"Cracking open" the semester isn't hard…but saying goodbye IS.

One of the many tensions that is present in a classroom that encourages experimentation and growth and reaching outside vs hiding inside is that of THE CALENDAR. It would be so wonderful if we did not have to be put in the position of altering the flow of learning and the shape of a discussion because of THE CALENDAR. But we work in academia and all good semesters must come to an end because, alas, our lives are dictated by THE CALENDAR.

At the end of my HISP 305 class each student had a 45 minute oral exit interview in the target language (Spanish) with me. I told them from the beginning that this was not an “exam” as much as it was meant to be a way of pulling together the various bits and pieces of the term, to talk about what they had accomplished as a Spanish speaker to date, what they hoped to do in the future with the language, what worked and what did not work in their final projects, their plans for the future… in Spanish… 45 minutes X 18 students. It sounds overwhelming..but it was not. It was, in fact, delightful and something I am going to try and do throughout the term (perhaps in small groups?) outside of class. A couple of the conversations went on (again, in Spanish) for an hour or so because we lost track of the time. Huh, when was the last time THAT happened in a language class.

(oh, did I mention we were talking IN SPANISH?)

I cannot imagine a more positive outcome for a language student after 16 weeks in the classroom than to have the ability to sit down, with grace and with ease, and talk with someone about a variety of topics in a second language (for one of my students this was his THIRD language). It was marvelous.

About ten days before the semester was to end, I realized I had not planned for it to end. This probably came from my secret desire for it –not — to end. Why is that? Well, about 3/4 through the semester when the sparks began to fly, the connections began to gel, the confidence began building and some amazing and truly learning started happening… it was like an adrenaline rush. And no matter what you do, you cannot predict nor control those moments of utter engagement and excitement. Having taught this course now a couple of times all i can say is if you set the stage and prepare the path…it will happen and will happen in a big way. The syllabus falls by the wayside, the calendar becomes insignificant. And yes, as a result, the teacher finds herself in a remarkable place: not wanting it to end.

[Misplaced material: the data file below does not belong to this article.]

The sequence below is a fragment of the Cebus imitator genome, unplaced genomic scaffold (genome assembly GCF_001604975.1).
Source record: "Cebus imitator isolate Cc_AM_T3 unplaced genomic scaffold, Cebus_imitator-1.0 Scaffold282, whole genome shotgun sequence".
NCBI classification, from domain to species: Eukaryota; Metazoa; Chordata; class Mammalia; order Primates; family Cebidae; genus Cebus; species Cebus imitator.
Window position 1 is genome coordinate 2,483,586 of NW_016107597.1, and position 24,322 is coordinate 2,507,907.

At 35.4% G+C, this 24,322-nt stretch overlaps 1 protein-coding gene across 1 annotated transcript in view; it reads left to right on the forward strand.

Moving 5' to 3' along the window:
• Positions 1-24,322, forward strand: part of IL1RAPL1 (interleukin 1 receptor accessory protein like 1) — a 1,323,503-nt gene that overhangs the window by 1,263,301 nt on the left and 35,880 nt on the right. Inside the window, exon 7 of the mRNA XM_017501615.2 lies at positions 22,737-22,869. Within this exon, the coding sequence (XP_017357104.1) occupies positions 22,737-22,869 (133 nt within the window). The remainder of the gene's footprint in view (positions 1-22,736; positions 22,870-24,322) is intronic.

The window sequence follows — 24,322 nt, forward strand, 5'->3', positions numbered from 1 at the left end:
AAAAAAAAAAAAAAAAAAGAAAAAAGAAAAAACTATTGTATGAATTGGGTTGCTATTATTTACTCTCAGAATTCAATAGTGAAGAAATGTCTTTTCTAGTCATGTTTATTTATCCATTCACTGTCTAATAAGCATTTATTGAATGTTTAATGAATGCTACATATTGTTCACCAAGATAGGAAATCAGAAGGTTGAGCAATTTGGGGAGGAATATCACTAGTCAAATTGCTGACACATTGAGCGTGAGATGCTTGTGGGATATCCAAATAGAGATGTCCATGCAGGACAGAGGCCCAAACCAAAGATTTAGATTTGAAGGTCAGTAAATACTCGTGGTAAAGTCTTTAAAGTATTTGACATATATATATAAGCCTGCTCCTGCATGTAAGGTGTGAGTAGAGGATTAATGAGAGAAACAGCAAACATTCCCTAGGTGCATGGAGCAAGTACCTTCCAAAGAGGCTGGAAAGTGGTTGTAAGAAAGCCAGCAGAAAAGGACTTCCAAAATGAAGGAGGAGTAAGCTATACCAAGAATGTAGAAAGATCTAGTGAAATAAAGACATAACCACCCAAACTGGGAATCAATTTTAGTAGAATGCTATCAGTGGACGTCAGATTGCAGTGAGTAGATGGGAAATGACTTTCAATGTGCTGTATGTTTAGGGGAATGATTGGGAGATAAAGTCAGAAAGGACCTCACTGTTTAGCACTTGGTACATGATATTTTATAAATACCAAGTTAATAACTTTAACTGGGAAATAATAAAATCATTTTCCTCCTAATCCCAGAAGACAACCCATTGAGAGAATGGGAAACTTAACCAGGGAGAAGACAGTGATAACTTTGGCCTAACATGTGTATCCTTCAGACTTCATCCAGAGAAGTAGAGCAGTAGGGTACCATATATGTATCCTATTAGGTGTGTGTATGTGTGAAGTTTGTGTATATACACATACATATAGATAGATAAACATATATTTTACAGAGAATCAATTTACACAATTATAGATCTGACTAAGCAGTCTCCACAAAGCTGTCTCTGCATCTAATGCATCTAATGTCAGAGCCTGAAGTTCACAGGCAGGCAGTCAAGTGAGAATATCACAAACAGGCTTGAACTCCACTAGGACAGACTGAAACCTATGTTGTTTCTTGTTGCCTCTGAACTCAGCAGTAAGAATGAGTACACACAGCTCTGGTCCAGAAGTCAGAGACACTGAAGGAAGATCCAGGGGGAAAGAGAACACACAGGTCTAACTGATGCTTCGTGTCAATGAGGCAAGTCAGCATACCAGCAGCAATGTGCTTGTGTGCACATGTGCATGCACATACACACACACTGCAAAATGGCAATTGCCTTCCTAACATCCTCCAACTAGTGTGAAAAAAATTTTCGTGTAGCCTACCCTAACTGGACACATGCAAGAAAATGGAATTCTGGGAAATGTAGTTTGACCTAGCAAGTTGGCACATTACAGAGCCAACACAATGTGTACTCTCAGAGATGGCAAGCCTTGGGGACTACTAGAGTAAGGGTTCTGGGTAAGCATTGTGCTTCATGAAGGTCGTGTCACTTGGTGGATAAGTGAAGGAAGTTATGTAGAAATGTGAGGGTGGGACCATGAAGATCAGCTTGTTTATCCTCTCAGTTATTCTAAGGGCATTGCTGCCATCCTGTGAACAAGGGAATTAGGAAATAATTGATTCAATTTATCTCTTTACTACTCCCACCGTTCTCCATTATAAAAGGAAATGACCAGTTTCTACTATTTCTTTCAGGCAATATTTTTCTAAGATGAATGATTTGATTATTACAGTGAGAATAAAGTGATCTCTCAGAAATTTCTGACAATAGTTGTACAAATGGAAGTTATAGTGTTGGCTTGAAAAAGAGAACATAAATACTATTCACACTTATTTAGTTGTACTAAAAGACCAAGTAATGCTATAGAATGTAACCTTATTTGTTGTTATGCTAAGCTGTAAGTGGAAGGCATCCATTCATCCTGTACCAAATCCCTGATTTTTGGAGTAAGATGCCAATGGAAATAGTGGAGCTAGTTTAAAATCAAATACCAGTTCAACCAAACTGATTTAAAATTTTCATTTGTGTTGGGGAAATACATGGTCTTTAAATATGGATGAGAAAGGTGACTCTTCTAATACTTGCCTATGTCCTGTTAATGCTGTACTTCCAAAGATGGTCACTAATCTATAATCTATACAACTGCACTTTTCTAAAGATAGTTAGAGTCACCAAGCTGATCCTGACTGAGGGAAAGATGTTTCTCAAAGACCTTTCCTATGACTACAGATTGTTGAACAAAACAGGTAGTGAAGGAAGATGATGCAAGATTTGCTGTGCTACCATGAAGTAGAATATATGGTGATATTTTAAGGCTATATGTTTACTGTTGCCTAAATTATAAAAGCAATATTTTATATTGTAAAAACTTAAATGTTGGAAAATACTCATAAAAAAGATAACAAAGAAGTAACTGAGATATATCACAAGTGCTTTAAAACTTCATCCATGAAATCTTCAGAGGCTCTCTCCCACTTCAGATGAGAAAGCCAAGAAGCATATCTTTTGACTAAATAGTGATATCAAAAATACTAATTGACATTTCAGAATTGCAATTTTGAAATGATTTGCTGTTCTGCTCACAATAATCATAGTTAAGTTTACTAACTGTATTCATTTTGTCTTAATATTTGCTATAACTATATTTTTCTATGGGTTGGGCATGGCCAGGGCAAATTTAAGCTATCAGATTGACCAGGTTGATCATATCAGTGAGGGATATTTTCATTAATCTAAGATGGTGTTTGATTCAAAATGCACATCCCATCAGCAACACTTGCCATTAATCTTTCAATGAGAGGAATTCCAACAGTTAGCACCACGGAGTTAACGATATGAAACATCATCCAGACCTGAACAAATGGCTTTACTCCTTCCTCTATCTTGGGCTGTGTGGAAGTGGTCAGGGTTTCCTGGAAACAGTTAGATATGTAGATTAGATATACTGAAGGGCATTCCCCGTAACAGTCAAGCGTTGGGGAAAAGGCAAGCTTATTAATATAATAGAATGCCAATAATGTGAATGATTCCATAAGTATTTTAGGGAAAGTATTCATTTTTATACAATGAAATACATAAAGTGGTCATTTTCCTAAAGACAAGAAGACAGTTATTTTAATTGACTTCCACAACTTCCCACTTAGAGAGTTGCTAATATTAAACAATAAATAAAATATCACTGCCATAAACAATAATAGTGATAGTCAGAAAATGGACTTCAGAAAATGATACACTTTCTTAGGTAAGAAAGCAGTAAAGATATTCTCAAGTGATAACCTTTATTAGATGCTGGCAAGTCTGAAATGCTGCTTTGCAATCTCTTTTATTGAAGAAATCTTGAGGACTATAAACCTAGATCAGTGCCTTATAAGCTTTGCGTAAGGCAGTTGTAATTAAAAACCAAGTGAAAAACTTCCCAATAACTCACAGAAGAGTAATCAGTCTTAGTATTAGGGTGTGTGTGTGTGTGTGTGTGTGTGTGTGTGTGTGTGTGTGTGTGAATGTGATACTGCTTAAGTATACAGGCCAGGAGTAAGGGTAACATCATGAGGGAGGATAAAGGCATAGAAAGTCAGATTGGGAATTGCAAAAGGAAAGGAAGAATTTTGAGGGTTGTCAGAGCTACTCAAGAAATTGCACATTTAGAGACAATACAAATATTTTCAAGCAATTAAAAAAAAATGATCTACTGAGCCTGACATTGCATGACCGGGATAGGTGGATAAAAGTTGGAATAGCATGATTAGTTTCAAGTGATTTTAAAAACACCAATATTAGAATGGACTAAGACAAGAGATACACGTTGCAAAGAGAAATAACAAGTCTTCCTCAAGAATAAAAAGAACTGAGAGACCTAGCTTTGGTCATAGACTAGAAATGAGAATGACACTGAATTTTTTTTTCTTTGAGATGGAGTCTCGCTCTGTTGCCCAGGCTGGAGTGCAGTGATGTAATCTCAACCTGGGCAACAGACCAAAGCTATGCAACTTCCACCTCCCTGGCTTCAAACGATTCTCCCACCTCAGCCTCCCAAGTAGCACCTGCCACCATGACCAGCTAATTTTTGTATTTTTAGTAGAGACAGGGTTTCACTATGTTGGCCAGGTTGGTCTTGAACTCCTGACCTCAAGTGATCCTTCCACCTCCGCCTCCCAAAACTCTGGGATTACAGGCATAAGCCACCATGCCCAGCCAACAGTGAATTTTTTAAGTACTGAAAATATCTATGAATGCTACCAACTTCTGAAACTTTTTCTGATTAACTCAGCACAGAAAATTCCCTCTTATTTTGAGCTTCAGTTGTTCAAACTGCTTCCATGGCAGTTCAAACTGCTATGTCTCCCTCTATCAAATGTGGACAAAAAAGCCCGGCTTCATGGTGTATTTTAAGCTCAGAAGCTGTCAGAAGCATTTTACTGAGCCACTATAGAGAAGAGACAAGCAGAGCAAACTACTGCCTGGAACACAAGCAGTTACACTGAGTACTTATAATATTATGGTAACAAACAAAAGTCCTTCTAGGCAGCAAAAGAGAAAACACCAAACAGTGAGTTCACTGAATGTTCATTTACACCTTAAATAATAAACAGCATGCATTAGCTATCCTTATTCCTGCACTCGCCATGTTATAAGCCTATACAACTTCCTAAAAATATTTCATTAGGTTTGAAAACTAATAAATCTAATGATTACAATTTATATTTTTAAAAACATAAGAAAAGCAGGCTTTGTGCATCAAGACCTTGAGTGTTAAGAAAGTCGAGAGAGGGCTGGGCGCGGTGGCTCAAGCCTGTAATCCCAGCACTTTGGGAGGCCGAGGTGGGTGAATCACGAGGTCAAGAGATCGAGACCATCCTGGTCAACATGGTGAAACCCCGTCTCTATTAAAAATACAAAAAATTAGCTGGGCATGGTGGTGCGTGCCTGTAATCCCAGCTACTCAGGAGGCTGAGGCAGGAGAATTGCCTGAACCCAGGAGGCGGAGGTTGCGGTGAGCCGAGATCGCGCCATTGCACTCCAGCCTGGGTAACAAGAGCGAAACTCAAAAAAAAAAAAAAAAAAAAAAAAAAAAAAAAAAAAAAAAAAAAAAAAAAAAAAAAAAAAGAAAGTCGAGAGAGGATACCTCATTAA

But end it must. And as rational human beings we need closure. Enter the suitcase.

My dear friend and co-conspirator Barbara Ganley suggested that I adopt the Russian tradition of “sitting on the suitcase” to allow our class to think about where they had been, where they thought they were going, and to offer a few words to the students who would be taking this class in the years to come. I brought empanaditas and taquitos and juice and fruit and cheese. (and a 20+ year old bottle of Inca Cola that my then novio now husband brought to me when we worked together many years ago). Erin kindly recorded the “suitcase talks.”I invite you to watch these videos. Watch the commraderie and support between Caitlin and Robin. Watch the glee with which Claire talks about connection with graffiti artists whom she had admired from afar, never imagining she would actually converse with them. Look at the friendship that grew between Emily and Sean. Ariana offers a few helpful hints to the students who will be coming my way in 2008. And please please please, listen to how Karin (a biochem major with extraordinary hidden talents) says goodbye to the class.About 80% of my students want to continue using their blog even though the class is over. They want to stay in touch with others and with the language. Some are in Spanish-speaking countries now and will be adding sound files and images upon their return. So it seems that they too, perhaps are having a tough time letting go?

I just checked… comments are still coming in. Karin just received an interesting comment from an individual in Guatemala in regard to his questions about the upcoming Presidential elections…

…como guatemalteco te puedo decir que todo lo que has escuchado de la senora Menchu son mentiras. Esta senora ha sido utilizada por organizaciones extranjeras para crear una mala imagen de Guatemala lo que ha ocasionado mayores problemas internos al pais

And Emily finally figured out what YOK means

And so I am about to head off to the post office and mail the final written evaluations I promised my students at the end of the semester. Yes, they all got grades…but as we quickly realized grades are weird and somehow incongruous when trying to assess this type of learning experience. So I wrote down my thoughts and observations about their work this term and will be mailing them off. They were written a while ago…but I have put off sending them (sigh).Thus endeth the formal part of the class. But as Karin and Emily and others are showing all of us…its not the formal part that is fascinating…it’s those informal spaces and the connections that happen there that are truly extraordinary.
A Flickr slideshow from HISP305 2007

Barbara is a Lecturer in Hispanic Studies at a small liberal arts college in Maine. Rumor has it this was also her alma mater. She used to work for a small liberal arts college in the cornfields of Ohio for almost 20 years as a teacher and language center director. Prior to these adventures in higher ed she taught high school Spanish and loved it. She wishes she had more time in her life to play with her dogs, write, read, swim, do yoga things and making stuff out of clay. To see her online portfolio please click here!

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